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General info

Milos is the fifth island in size in the Cuclades. It extends over 158km2 and its coastline is 125km long.

Its shape reminds us of a horseshoe. In the middle it is more narrow and the sea penetrates  the land forming Adamantas, the deep, safe port of the island which constitutes the secong biggest bay in Greece.

Milos has a mountainous relief with mountains no higher than 400m on average. The highest peak is Profitis Ilias (751m).

The climate is mild Mediterranean, with lots of sunshine. The “meltemia” (strong north winds) blow from the middle of July up to August.

The island is one of the most important volcanic centres which constitute the volcanic arch of the South Aegean and consists almost entirely of volcanic rocks. The result of the intense volcanic activity which started almost 3.5 million years ago and continued up to the pre-historic years is the creation of rare geological structures and the appearance of many volcanic rocks, minerals and ores that played an important role in the development of the culture in the Aegean.

During the Turkish occupation the mining activity decreased. However, there was exploitation of gypsum, salt and millstones.

There are two – now inactive– volcanoes: the one of Fyriplaka with a crater of 1.700m in diameter and 220m in height and the one of Trachilas. The existence of underwater caves unique in beauty, such as “Smaragdenia spilia” (Emerald cave), Kleftiko and Papafragas is attributed to the volcanic activity.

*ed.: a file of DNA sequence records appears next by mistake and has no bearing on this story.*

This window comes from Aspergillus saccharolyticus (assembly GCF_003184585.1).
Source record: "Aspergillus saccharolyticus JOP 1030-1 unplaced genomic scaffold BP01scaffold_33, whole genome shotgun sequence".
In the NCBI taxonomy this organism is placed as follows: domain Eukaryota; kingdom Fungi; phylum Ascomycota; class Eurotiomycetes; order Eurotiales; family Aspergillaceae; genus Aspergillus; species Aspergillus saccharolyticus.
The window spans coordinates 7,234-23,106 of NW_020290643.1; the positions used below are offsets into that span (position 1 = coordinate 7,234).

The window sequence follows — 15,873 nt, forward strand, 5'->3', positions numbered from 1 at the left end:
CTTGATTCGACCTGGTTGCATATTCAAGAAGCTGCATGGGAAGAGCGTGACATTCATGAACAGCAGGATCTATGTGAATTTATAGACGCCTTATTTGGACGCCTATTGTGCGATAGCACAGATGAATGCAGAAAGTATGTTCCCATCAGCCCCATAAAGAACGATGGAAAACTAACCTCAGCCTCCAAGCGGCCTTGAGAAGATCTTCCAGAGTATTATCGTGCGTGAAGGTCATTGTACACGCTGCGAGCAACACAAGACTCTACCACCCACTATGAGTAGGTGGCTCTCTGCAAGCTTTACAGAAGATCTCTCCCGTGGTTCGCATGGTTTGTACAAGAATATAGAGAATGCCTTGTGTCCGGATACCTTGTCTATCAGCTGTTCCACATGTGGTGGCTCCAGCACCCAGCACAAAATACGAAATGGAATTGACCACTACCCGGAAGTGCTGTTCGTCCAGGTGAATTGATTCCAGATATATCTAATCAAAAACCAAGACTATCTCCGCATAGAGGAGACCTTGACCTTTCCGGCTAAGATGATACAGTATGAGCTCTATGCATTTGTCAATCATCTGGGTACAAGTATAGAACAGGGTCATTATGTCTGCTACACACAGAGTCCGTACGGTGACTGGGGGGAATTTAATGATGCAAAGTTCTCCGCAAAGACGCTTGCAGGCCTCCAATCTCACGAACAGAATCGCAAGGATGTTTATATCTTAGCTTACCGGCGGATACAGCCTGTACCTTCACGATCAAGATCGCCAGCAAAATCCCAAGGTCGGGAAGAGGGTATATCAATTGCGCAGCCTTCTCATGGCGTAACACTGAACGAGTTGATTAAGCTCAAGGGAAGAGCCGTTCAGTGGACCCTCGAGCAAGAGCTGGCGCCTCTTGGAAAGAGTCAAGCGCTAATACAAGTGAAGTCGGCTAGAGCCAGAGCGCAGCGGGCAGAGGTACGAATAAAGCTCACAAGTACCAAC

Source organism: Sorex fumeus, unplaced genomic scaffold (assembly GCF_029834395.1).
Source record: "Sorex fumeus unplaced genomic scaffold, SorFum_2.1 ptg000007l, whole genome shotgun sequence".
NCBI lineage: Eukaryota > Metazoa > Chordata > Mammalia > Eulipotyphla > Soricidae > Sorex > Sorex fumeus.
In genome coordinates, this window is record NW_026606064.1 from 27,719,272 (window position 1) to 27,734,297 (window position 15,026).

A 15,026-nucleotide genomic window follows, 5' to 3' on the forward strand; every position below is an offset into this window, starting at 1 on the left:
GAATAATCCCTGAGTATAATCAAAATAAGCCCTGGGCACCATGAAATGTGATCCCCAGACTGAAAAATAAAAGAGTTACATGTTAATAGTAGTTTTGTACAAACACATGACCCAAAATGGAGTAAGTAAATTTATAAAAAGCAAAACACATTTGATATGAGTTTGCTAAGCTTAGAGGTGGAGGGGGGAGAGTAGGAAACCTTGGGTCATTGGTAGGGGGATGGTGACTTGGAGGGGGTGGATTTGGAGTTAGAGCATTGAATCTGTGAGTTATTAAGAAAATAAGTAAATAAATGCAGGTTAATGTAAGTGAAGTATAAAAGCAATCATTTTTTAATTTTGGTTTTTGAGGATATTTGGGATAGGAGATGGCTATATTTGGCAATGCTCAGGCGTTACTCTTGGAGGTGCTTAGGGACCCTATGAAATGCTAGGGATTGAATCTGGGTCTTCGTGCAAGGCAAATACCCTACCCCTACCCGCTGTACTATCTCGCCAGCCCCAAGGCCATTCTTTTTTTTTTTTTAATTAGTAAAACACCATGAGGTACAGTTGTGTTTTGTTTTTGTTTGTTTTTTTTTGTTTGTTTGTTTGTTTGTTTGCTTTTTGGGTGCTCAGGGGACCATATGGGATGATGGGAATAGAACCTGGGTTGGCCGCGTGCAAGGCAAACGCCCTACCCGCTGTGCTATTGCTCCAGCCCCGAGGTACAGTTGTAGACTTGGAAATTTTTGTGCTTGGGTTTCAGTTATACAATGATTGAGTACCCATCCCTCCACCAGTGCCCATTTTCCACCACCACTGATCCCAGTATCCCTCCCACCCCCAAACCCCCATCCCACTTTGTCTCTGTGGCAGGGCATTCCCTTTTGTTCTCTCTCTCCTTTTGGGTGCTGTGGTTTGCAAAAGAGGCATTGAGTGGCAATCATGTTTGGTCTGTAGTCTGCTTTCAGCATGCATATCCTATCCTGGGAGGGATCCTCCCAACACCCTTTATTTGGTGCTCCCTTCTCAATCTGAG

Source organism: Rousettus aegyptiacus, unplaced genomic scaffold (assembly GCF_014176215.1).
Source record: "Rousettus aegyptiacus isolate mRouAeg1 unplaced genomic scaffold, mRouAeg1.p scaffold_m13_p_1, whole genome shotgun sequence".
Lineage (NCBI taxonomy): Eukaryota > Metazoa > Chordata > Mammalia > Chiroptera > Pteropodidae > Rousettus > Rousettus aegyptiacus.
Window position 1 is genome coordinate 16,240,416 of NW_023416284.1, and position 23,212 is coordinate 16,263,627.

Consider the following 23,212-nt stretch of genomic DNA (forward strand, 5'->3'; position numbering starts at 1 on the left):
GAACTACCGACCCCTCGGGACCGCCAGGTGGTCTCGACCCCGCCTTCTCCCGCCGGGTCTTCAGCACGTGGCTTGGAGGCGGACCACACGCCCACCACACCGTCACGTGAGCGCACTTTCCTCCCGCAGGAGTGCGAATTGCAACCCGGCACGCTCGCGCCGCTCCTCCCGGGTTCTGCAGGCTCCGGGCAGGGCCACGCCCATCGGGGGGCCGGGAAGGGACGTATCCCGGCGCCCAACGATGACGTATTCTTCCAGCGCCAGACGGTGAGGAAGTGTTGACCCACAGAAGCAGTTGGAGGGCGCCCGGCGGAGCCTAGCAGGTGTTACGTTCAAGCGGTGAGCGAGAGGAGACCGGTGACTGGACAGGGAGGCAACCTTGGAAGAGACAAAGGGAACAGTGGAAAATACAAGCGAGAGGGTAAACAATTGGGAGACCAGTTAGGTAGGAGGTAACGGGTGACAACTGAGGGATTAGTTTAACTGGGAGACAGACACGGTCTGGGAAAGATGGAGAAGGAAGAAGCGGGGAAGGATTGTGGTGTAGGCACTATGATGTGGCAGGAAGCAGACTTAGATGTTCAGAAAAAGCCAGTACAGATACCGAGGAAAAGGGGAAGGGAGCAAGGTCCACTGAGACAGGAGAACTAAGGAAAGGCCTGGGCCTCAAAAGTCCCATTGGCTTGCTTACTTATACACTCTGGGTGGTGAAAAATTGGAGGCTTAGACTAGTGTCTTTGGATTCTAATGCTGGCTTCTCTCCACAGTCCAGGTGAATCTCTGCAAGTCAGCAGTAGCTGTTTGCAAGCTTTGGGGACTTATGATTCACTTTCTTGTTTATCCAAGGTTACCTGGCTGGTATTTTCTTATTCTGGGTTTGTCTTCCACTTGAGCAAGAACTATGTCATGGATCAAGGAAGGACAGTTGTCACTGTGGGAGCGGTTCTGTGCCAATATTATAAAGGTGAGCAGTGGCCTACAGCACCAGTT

* In the island complex of Milos many endemic species and subspecies of reptiles can be found which cannot be found anywhere else in the world. The viper of Milos (Macrovipera schweizeri) is one of them, just like the wall lizard of Milos (Podarcis milensis). This particular viper is found in Milos (where the biggest populations are), Sifnos, Kimolos and Polyaigos. Until recently it was included in the species Vipera lebetina, which is widely spread in North Africa and Near and Middle East, from Turkey and Cyprus up to Kashmir. It is believed that the geographical isolation of the Greek populations counts 5 million years, therefore the differences that were developed between these populations led the scientists to rank it in a different species. The viper of Milos is a protected species according to the Greek legislation. It is protected according to the Conventions of Washington and Berne as well. Unfortunately, it is under the threat of extinction.

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My Aegean
Co-financed by Greece and the European Union - European Regional Development Fund